As I shut the door behind me, I mark how relieved I am to be out of there. It is an amazing feeling to be free again. But then, I guess I’m really not free — not in the way I had been when I was with Mark. No, I am just unattended, that is all. But I tell myself that given I had been escorted by Kurt when I arrived back at the complex, being unescorted is a definite improvement.
I take to readjusting to my old reality pretty well under the circumstances. It is almost as though I had never met Mark at all. Nan is waiting for me in my room when I get there. She is to help me pack up for my new life in the city. I feel fortunate that we are to leave the Instructor’s silly costumes behind; there is clearly no place for them where I am going.
I do wonder about Nan. How much does she know, and when had she known it? Is she like the Instructor … an elite? Would the disease I’m carrying kill her?
Speaking of my doing other people harm, are there any remaining kidnapped girls that are going to be released? And are the kidnappings going to be stopped? I will have to ask the Instructor about that. Even though it would mean asking him another question on the same topic, I feel I have to do it.
“Well, it seems as though we’ve got everything.” Nan announces.
I look at Nan for a moment, trying to figure her out. She has been on my mind since I learned about … my condition. Is she one of them, too? Perhaps even a relative of the Instructor? Is that why she turned on me all of a sudden?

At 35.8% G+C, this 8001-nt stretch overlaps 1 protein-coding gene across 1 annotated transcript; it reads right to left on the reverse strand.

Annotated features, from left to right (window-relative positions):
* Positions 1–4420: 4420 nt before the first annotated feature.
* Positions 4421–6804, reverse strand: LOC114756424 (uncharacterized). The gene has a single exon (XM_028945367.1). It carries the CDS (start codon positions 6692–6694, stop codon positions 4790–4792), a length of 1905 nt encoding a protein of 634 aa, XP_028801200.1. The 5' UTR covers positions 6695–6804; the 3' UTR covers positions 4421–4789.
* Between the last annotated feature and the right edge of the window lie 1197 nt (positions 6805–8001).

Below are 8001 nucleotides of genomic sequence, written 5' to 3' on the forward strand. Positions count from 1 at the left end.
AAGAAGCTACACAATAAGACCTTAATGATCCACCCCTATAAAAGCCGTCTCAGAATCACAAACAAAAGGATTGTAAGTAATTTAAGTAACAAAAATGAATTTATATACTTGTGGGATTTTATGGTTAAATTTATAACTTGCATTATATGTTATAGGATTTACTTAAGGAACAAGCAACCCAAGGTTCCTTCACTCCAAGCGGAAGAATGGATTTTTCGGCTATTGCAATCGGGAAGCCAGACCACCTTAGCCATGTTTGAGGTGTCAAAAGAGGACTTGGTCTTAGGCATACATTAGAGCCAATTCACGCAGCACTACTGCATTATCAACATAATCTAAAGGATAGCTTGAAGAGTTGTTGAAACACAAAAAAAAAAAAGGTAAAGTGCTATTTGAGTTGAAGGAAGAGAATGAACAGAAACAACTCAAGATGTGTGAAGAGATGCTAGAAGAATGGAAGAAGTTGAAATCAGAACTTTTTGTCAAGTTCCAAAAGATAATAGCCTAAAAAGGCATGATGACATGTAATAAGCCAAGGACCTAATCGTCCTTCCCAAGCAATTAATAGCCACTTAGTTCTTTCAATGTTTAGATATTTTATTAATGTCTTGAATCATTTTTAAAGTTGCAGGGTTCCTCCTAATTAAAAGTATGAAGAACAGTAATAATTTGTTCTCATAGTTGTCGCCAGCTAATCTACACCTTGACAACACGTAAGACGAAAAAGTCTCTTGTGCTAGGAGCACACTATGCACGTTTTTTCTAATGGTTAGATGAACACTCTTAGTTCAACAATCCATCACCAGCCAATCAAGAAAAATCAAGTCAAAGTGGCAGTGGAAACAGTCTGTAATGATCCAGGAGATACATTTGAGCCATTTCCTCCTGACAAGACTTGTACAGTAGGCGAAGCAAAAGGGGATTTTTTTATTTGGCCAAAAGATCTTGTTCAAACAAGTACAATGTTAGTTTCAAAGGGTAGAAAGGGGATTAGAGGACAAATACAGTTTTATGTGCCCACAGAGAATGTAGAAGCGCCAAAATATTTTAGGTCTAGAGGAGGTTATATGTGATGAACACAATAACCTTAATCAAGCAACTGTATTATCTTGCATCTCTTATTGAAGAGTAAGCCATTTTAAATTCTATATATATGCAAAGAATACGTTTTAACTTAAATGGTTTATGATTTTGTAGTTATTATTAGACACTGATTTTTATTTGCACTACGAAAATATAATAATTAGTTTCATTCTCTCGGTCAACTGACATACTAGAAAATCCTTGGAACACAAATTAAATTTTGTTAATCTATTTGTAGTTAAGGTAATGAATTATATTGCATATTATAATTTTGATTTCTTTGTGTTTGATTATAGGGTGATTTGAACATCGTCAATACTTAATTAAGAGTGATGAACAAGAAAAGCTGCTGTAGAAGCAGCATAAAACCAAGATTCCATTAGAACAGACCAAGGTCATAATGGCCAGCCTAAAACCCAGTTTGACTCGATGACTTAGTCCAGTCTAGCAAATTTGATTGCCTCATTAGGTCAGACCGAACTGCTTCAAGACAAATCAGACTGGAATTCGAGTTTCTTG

“Who are you to him … the Instructor?” I hear myself asking.
She glares at me.
“What difference does that make to you?” she returns with a sigh.
“You seemed to not like me all of sudden.” I mention.
I regret saying it, almost instantly, after it escapes my lips. What do I expect her to say? Of course she is going to blame me. She does not disappoint. I sigh and let my mind wander as she rants. I figure this may be the last time I will see her. Well, I think, at least this episode makes me care less whether I ever do see her again. I also come to the conclusion that she knows pretty much everything about me that the Instructor does. Where all this resentment comes from, I determine, I’ll probably never know for sure.
I expect to see Nan on the train as I board. She had come to the station with me but then disappeared. But as the obscured figure in the seat next to my assigned seat turns, a different face is revealed. My face falls.
“I decided to take Nan’s place on this particular trip. I trust you’re not too disappointed, Puppet.” the Instructor informs me.